The too-thick application of the glazing mix is not at all good, and it gives an improper texture to the pottery body, making the pinholes appear on its surface.

Thus, to avoid a thick glaze application, you need to make sure that the glazing mixture is not much dense and has a creamy milk-like consistency, which doesn’t thicken up with the application and evens out chemical fusing during firing.

Smooth out the rough clay surface after bisque firing:

If the clay body contains too rough a surface that has numerous pores or vents on it, then it will eventually help the air to get trapped inside it or start to exit during glazing, forming pinholes.

Therefore, to solve this problem, you can either rub the pottery surface along with sandpaper to smoothen it out or opt for trimming the pot when it is in a leather-hard state. Also, applying a fine-grained slip helps. Washing the bisque-fired pottery can make the wet glaze fill all the irregularities during the application of the glazing and, thus, avoid pinholing problems caused due to the blowing back of the air that was compressed in the clay body.

Stay away from contaminated glaze that often results in pinholing:

Often your glaze might get contaminated with the presence of unwanted pollutants in the glazing mix. While making the glazing mixture, make sure you are not using any toxic ingredients or tools.

You can use the technique of ball milling to make your glaze stay uncontaminated for a long time. Using a ball mill can easily give you significant results and prevent pinholing and other glaze contamination problems. Also, clean the glazing tools after every use to avert contamination.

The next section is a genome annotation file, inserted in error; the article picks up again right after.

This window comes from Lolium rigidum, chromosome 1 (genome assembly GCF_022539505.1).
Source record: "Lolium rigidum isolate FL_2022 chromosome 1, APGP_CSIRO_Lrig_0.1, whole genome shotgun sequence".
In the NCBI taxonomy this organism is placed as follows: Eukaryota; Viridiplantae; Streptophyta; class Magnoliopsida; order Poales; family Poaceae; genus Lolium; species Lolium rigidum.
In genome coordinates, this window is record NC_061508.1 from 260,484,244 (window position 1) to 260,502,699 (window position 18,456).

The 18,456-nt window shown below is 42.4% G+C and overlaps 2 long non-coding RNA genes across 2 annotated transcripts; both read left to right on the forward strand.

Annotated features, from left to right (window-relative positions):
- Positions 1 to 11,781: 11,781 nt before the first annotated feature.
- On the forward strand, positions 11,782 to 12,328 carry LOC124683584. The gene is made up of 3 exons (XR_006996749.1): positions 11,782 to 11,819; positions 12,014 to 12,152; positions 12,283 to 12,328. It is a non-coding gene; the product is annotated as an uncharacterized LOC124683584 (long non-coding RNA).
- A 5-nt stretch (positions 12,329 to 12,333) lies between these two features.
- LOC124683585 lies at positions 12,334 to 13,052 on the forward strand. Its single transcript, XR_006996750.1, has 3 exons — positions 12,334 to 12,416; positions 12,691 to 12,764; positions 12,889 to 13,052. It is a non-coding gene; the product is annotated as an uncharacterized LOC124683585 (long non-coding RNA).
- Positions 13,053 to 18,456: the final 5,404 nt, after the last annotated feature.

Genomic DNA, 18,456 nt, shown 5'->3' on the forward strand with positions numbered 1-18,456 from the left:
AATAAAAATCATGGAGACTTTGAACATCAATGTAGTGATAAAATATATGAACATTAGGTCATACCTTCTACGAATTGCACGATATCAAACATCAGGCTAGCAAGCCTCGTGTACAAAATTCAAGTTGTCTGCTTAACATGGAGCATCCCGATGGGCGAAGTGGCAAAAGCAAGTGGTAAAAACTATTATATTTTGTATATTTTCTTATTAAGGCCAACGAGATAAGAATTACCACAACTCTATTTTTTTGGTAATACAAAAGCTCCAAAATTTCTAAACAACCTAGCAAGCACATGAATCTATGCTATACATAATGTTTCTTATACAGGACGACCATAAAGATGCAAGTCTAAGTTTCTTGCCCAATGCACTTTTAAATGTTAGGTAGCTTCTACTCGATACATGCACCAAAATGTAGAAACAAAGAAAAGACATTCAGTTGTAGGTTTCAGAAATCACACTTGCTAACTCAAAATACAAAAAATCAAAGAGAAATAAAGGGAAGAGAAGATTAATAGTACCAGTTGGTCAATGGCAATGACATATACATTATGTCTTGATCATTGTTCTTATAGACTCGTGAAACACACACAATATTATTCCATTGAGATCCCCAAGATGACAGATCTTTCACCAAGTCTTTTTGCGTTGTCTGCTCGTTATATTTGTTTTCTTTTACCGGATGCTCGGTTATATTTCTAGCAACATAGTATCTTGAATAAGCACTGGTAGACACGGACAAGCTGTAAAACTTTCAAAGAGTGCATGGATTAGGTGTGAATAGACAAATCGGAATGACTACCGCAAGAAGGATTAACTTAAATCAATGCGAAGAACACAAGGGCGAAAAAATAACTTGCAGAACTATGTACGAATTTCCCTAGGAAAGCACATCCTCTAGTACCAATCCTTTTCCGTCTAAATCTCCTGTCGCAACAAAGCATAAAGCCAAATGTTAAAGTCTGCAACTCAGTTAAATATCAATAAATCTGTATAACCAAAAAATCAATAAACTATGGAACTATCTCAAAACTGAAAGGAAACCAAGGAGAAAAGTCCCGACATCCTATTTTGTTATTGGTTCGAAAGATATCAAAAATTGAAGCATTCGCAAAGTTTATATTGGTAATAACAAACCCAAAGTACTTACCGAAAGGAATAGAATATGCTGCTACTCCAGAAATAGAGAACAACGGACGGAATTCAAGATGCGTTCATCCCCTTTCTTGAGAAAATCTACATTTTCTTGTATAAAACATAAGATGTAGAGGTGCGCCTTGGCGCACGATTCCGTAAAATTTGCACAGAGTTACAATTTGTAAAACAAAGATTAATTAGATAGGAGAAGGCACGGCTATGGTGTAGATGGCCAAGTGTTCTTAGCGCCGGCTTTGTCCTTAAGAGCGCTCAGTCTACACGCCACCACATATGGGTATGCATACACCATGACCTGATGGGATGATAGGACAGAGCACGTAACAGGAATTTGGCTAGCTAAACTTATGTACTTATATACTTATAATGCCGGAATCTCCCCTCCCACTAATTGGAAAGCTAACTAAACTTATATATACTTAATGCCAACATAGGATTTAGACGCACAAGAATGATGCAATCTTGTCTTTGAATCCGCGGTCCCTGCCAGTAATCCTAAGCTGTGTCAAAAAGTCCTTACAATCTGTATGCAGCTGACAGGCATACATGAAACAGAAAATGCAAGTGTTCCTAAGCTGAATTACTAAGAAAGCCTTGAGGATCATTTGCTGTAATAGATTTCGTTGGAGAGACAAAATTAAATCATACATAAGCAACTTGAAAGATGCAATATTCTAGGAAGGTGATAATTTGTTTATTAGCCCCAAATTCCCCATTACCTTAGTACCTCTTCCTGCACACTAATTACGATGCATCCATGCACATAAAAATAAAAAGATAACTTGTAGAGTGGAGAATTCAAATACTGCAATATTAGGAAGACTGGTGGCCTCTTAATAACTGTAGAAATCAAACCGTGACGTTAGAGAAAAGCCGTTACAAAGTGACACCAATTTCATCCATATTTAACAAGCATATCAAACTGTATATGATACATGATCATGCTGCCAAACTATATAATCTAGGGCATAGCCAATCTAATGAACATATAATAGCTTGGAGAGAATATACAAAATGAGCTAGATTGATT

Replace the too much porous clay body:

If your clay pot is too porous, then it tends to create more air vents to let the gas escape through the network channel in the body during glazing; and this eventually results in the creation of pinholes.

This open porous structure of the pottery body is the result of the presence of coarse particles on its clay surface. It usually occurs due to low maturation during bisque firing. And for that, you need to bisque fire it at the right temperature.

Always try to find a clay body with finer particles for glazing. You can also use a fine slip to apply on the pottery body before glazing to lessen its porosity and make the clay pot smooth enough to glaze properly.

Proper understanding of the gas evolution process:

Gas evolution and the emission of gas in a bulky way during bisque firing or glaze firing are one of the main reasons behind pinholing.

To understand the gas emission process, you need to have adequate knowledge about it. And for that, you need to have good observing power during the bisque firing and glaze firing process. To control this too much gas emission, you need to slow down the firing process to reduce the evolution phase.

Avoid too early glaze melting:

The gas present in the glazing mix needs to be expelled before the glaze starts melting. But if the melting happens too early, the gas will try to get emitted out of the clay body creating small holes in the sealed pottery.

Most modern frits come with late melting characteristics so that the gas can come out of the body adequately before the glaze starts to melt. If you are using frits that contain early melting boron elements, then it will begin melting too fast even if you do not intend to fire it quickly.


So here, we have discussed most of the common problems that result in pinholing on a glazed pottery body. If you are encountering frustrating problems during glazing, use any of the tips mentioned above to make your result effective. As a beginner, you must learn the characteristics of glazing appropriately so that you can easily understand the gas evolution and air-escaping mechanisms to avoid glazing issues. We hope this article will help you to guide you with the pinholing problem.

Happy sculpting!